Policy Exchange’s Henry Featherstone, who co-wrote the report, says: “You could target specific problem drinks with extra bands to the duty regime for strong cider and strong beer.e_SDRq
Despite the Conservatives’ support for raising taxes on super strength drinks, health secretary Andrew Lansley recently signalled he did not favour minimum pricing on alcohol, effectively rejecting a recommendation from the National Institute for Health and Clinical Excellence to introduce such a regime.
Meanwhile, the drinks industry has disputed the use of taxation and price control as an effective means to deal with alcohol disorder, misuse and harm.
The Portman Group, which represents the UK’s leading drinks producers on societal issues surrounding alcohol, has said it believed that an “educate and prevent” approach is more effective than blanket controls in tackling alcohol misuse.
Swain, however, is hopeful of victory. “We feel we could win this one. The evidence stacks up,” he says.
Ill health, lost family: the heavy toll of alcoholism
Kevin Munro, 42, and his father Brian, 61, lived rough in Tooting Crematorium for seven-and-a-half years. Kevin cannot walk unaided without crutches, though has now voluntarily agreed to restrict his alcohol intake. Brian has brain damage from his abuse of alcohol.
Kevin says: “I was 17 when my mum died, aged 33 on Valentine’s Day. I drank anything that could get me out of my head.”
Bill Duncan, 49, has restricted himself to three cans of super strength alcohol a day for the past six months. “Before I came to Graham House, I was drinking 10 to 12 cans a day. Thames Reach has been very good and kept me occupied.”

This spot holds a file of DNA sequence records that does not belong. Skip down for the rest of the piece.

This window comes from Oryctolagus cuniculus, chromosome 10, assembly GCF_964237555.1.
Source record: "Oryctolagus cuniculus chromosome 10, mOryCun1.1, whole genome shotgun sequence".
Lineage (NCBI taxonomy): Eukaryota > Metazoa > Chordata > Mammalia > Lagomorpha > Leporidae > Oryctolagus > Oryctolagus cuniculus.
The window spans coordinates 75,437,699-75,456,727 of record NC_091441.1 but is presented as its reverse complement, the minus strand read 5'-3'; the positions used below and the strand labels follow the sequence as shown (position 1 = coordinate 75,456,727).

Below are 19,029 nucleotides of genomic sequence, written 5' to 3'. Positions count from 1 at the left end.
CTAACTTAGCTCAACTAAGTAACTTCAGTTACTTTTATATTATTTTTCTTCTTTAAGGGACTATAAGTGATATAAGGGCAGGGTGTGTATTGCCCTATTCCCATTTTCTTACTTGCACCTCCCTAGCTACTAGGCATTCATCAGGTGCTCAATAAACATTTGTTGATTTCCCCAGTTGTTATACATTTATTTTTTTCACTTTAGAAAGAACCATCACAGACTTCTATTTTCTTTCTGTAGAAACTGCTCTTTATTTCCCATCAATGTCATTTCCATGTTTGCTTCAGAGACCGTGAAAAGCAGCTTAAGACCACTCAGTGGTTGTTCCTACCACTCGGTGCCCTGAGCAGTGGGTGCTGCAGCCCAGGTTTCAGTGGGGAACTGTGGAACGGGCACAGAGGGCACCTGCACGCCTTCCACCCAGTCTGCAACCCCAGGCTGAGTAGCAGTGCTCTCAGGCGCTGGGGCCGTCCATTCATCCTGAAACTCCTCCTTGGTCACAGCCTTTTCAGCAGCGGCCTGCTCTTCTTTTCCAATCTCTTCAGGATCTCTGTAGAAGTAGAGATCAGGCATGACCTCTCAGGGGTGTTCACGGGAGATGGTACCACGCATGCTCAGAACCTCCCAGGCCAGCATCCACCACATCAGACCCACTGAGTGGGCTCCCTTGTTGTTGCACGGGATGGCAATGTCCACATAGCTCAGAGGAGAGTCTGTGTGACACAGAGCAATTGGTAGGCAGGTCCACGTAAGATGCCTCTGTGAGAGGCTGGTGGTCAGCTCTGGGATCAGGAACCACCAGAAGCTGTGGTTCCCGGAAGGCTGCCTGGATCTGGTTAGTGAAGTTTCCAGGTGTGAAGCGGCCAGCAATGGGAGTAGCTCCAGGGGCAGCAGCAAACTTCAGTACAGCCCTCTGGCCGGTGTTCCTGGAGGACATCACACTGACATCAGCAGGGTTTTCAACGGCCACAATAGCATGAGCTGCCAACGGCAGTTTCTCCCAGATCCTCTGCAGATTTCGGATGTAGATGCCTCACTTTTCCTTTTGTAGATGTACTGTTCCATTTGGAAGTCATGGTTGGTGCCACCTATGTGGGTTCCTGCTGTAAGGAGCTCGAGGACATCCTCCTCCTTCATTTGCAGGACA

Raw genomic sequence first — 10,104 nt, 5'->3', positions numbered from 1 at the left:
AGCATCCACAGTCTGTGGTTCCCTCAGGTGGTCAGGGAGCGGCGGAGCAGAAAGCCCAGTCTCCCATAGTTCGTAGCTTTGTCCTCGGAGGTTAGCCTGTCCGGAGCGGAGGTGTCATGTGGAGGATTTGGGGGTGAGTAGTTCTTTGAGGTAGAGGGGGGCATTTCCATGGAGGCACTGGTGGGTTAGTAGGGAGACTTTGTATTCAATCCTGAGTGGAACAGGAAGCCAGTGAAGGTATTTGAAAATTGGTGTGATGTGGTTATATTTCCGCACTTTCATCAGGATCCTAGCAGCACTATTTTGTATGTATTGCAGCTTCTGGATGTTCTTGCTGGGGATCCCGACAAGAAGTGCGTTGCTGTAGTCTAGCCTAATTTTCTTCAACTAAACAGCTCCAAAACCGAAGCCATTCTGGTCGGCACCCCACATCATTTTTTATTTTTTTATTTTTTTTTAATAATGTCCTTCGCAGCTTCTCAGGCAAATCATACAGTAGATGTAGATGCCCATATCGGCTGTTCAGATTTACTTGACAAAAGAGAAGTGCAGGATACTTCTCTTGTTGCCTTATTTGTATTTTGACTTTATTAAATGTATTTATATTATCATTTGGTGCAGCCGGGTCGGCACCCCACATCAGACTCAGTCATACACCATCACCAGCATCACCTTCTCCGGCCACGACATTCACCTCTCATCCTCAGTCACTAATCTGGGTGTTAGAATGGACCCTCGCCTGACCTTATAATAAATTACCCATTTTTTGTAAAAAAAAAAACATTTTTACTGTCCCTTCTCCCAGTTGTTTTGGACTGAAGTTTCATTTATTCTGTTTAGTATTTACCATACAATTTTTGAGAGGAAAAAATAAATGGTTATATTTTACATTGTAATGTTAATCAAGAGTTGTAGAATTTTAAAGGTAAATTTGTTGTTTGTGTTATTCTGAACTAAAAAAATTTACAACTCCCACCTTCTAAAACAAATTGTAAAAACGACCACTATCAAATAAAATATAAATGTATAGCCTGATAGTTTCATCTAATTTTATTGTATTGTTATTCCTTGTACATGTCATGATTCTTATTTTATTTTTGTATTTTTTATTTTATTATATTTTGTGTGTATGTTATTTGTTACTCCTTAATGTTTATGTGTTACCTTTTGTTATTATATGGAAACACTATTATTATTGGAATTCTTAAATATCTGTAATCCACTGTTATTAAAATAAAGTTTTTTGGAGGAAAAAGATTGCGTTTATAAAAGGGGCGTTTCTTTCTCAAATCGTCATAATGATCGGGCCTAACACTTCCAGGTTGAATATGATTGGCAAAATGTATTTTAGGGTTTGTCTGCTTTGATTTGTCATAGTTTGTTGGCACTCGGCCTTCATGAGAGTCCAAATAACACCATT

George Totten, 55, has two daughters, both of whom were taken away when they were young. He has recently met up with one, who has her own child, but has no idea where the second is.
Peter Jones, 47, was dry for most of last year but has slipped back into alcoholism. He says: “The reason I stopped was because I was vomiting blood by the pint. I got really scared.”
‘I’ve got to keep myself busy because it would be easy for me to fall back’
Dennis Rogers used to drink anything and everything but the super strength lagers were different.
He says: “I’d always been a heavy drinker and once I came across the super strength lagers it helped me forget all the past. I was quite prepared to drink myself to death.”
He eventually found himself drinking 15 cans a day and became part of a “drinking school” of fellow rough sleepers and alcoholics in the 1990s.
If he did not have a drink or the money for one, one of the others would be able to provide him with one until he was able to return the favour.
He liked to start the day with a can of super-strength, though he was a “greedy alcoholic” and did not always have a stash for the morning.
Often he would go to the local shop to get the cans on account.
“I was offered a hostel many times but I wasn’t prepared to pay the service charge because to me that was an amount of cans. Eventually my health deteriorated and I got pleurisy and pneumonia.”
But after being stabbed in the lung in September 2002, he was taken into hospital and was then persuaded by his key worker to go into rehab. Now aged 50, he does voluntary work for homeless charities including outreach work for Thames Reach.
He says: “I’ve got to keep myself busy because it would be easy for me to fall back.”
Of super strength lagers, he says: “Personally I’d ban them. There’s no need for them. I’ve seen the damage of what they can do to people.”
Tories back drink tax hike
In a speech last October, then shadow home secretary Chris Grayling said a future Conservative government would introduce big tax increases in the tax on super strength alcohol. The Conservatives’ election manifesto said the party would raise taxes on “those drinks linked to anti-social behaviour”.
The issue also made it into the coalition’s programme for government, which said that alcohol taxation and pricing would be reviewed to ensure it tackles binge drinking without unfairly penalising responsible drinkers.
This article is published in the 17 June issue of Community Care magazine under the heading The high price of cheap lagers